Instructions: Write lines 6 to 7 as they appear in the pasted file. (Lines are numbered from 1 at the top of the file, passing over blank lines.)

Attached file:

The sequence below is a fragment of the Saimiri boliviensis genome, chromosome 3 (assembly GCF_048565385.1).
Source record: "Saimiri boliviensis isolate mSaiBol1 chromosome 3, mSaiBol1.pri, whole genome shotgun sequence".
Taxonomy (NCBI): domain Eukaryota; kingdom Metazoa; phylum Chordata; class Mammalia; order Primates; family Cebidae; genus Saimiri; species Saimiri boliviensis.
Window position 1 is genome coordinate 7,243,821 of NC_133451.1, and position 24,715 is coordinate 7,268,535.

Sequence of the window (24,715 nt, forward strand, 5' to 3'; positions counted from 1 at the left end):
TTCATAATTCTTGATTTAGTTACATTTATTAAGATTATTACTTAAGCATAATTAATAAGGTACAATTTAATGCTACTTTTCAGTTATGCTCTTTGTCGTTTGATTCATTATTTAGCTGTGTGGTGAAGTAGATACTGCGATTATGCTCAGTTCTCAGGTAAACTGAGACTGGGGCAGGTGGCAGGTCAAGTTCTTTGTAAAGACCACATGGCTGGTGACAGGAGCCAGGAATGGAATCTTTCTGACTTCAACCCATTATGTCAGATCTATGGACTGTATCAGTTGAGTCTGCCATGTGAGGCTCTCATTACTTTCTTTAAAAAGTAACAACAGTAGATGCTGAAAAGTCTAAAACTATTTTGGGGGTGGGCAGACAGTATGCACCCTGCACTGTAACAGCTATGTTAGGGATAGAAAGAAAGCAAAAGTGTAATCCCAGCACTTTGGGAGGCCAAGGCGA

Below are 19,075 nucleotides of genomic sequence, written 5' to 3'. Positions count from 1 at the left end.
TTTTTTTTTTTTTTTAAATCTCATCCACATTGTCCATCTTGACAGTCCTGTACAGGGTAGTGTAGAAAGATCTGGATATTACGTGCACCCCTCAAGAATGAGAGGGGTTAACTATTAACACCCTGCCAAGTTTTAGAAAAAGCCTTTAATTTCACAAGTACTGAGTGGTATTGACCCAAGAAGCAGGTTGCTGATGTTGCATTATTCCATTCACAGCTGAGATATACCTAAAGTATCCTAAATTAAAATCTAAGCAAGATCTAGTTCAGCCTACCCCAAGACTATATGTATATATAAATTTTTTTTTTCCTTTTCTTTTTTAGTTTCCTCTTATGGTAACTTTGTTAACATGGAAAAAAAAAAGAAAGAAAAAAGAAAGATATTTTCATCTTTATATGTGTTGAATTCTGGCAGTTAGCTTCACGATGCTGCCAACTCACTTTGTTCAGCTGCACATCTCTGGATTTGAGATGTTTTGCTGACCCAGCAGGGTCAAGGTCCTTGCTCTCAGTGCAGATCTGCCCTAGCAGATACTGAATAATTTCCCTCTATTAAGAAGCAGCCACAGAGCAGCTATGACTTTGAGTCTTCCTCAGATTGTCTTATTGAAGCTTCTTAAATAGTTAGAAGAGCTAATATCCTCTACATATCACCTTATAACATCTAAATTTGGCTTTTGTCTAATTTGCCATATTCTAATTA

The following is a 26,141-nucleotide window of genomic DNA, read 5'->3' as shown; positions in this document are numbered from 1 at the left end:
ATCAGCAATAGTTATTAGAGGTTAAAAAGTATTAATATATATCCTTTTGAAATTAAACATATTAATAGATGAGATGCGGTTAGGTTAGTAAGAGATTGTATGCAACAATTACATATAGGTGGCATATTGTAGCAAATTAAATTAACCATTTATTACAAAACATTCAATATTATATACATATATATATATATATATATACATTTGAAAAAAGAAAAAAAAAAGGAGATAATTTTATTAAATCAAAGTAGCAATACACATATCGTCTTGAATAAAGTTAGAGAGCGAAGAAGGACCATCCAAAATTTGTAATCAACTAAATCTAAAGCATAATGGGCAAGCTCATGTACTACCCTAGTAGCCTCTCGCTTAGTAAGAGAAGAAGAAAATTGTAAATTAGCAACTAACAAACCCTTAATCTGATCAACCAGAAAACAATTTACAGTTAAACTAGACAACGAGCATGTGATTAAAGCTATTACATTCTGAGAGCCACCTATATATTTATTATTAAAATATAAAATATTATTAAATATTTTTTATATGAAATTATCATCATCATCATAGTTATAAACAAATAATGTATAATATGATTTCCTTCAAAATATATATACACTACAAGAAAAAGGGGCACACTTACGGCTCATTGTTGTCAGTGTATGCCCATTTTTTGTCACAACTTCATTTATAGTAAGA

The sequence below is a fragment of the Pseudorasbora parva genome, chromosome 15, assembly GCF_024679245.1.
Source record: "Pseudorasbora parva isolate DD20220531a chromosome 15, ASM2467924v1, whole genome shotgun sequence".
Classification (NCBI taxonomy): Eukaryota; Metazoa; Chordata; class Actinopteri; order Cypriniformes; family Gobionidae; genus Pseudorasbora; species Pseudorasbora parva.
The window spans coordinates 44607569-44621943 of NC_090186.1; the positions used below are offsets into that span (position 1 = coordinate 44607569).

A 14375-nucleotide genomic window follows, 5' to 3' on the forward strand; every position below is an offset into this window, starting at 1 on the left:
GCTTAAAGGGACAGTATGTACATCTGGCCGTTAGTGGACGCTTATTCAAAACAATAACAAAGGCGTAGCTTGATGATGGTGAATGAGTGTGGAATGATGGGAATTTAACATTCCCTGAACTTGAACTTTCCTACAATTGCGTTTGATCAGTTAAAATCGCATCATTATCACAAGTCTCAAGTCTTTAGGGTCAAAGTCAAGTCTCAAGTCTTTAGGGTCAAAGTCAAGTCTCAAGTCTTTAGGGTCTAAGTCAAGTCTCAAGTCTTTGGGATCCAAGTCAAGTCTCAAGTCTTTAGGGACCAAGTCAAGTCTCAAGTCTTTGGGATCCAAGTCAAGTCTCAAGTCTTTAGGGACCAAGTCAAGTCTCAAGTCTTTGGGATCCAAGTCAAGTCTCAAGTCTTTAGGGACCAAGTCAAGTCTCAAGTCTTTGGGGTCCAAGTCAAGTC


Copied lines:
TTCATAATTCTTGATTTAGTTACATTTATTAAGATTATTACTTAAGCATAATTAATAAGGTACAATTTAATGCTACTTTTCAGTTATGCTCTTTGTCGTTTGATTCATTATTTAGCTGTGTGGTGAAGTAGATACTGCGATTATGCTCAGTTCTCAGGTAAACTGAGACTGGGGCAGGTGGCAGGTCAAGTTCTTTGTAAAGACCACATGGCTGGTGACAGGAGCCAGGAATGGAATCTTTCTGACTTCAACCCATTATGTCAGATCTATGGACTGTATCAGTTGAGTCTGCCATGTGAGGCTCTCATTACTTTCTTTAAAAAGTAACAACAGTAGATGCTGAAAAGTCTAAAACTATTTTGGGGGTGGGCAGACAGTATGCACCCTGCACTGTAACAGCTATGTTAGGGATAGAAAGAAAGCAAAAGTGTAATCCCAGCACTTTGGGAGGCCAAGGCGA

Below are 19,075 nucleotides of genomic sequence, written 5' to 3'. Positions count from 1 at the left end.